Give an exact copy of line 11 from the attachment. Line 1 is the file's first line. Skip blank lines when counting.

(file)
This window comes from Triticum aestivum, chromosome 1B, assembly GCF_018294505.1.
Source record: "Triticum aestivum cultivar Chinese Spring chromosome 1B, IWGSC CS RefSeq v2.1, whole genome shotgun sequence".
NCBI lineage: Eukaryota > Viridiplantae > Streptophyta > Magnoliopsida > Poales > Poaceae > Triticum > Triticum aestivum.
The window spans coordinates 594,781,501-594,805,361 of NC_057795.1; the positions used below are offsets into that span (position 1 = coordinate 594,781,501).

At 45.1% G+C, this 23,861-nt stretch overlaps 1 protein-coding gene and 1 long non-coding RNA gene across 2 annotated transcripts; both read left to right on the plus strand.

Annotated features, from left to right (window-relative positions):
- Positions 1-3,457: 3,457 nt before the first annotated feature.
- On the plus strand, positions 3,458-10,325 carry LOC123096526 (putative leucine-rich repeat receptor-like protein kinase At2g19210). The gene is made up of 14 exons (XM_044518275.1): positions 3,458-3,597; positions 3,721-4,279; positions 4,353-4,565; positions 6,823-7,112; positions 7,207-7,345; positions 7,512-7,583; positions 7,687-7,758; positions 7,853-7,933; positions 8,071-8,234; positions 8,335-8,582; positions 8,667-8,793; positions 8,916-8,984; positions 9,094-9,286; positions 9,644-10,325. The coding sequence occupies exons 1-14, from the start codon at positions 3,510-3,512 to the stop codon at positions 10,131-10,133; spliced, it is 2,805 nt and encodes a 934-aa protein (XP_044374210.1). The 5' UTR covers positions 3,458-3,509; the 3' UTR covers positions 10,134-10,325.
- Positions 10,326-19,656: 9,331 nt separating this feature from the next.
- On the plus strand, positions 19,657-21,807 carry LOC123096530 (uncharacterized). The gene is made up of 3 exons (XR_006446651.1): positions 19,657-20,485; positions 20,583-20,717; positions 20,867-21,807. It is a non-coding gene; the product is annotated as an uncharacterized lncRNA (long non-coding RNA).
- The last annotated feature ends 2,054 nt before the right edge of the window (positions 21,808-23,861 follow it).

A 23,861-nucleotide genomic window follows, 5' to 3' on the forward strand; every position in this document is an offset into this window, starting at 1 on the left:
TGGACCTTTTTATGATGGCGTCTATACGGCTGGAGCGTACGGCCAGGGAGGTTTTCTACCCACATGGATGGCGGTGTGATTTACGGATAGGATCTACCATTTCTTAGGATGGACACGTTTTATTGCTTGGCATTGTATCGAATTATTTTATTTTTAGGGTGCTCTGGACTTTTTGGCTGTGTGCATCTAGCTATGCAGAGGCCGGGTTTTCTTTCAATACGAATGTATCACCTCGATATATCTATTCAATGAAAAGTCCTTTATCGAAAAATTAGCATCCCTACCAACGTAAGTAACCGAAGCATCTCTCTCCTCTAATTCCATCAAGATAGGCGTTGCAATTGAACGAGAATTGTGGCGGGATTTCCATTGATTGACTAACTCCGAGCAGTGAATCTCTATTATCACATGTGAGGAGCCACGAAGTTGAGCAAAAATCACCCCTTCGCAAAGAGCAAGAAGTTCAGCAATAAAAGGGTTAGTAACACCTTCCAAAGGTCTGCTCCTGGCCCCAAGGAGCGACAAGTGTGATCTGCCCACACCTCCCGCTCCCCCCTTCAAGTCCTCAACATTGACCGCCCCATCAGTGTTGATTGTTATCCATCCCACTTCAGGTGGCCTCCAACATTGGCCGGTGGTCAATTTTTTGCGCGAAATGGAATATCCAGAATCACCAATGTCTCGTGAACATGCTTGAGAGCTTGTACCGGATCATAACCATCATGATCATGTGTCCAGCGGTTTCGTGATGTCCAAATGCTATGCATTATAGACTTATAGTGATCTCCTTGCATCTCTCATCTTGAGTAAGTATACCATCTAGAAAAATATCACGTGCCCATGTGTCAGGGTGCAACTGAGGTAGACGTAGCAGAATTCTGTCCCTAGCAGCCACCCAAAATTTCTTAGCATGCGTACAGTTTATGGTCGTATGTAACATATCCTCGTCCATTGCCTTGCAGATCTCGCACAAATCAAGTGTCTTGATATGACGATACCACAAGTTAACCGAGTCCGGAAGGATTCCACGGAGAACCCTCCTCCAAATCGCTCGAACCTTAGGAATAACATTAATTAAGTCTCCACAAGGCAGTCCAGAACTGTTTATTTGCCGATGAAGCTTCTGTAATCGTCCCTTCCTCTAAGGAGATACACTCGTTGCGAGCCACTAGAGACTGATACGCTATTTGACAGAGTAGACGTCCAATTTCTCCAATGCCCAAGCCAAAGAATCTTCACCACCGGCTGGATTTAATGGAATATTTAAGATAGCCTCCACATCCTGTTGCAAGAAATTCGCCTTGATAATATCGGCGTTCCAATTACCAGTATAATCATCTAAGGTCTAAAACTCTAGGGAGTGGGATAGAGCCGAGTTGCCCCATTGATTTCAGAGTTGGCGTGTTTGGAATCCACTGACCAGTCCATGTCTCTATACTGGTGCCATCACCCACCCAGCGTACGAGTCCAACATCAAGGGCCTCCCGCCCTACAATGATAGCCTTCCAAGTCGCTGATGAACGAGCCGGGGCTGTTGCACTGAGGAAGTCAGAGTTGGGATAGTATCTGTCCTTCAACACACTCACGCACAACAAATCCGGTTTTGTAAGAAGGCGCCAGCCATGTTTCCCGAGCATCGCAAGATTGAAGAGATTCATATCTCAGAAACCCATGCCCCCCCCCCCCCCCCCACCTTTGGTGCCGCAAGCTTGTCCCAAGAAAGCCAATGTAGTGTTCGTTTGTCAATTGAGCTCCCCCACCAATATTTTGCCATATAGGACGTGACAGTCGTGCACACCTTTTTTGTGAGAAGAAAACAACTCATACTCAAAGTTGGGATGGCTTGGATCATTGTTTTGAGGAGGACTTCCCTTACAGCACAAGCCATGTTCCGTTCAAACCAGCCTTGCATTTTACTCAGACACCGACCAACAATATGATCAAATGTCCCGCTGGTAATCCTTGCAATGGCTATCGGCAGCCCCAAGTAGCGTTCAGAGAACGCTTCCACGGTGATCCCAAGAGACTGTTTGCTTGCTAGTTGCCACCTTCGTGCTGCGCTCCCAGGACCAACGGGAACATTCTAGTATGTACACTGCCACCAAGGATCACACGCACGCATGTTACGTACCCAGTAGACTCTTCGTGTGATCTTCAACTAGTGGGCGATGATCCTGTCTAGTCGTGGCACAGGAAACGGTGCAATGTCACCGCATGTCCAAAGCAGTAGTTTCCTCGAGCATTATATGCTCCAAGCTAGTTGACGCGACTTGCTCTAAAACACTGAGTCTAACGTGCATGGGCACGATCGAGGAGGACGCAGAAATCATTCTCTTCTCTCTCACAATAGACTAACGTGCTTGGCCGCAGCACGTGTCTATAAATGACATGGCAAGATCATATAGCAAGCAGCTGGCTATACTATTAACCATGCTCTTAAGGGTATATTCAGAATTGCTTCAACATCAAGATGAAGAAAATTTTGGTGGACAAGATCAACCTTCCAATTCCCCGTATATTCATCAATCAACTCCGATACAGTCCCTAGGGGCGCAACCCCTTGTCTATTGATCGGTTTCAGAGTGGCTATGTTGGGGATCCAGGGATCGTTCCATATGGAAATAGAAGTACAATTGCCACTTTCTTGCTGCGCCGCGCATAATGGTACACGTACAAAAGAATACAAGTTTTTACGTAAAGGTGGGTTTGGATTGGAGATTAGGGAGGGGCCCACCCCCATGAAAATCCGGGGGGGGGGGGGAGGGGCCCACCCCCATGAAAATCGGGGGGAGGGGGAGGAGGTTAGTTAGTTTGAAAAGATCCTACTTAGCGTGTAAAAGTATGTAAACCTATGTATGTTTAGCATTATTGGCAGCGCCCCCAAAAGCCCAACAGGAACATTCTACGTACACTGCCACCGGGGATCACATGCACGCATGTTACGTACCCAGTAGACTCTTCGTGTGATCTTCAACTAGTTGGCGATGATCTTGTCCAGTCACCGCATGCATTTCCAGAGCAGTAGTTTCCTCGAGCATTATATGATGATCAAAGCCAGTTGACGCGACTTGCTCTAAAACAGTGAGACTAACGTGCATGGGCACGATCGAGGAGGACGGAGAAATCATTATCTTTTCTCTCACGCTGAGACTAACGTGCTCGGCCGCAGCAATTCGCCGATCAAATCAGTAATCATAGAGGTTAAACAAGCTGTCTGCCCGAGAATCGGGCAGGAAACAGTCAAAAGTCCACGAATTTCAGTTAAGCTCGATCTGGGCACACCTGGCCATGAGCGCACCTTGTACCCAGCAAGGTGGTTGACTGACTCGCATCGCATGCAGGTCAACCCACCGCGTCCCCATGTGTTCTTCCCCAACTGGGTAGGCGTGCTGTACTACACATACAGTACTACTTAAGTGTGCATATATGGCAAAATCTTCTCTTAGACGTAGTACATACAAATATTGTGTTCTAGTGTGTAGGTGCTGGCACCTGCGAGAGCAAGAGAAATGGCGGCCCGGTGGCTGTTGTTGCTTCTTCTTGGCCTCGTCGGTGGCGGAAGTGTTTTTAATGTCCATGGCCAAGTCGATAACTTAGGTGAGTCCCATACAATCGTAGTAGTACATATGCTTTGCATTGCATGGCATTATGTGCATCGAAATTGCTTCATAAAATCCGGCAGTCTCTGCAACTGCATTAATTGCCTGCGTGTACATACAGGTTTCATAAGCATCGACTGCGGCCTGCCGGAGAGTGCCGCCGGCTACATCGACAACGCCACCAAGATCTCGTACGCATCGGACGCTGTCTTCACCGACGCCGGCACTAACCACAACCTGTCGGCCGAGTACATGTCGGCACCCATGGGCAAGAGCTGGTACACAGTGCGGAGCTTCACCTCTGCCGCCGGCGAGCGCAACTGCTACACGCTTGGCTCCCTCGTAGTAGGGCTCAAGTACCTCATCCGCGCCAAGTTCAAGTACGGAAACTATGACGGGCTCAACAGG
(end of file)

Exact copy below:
- The last annotated feature ends 2,054 nt before the right edge of the window (positions 21,808-23,861 follow it).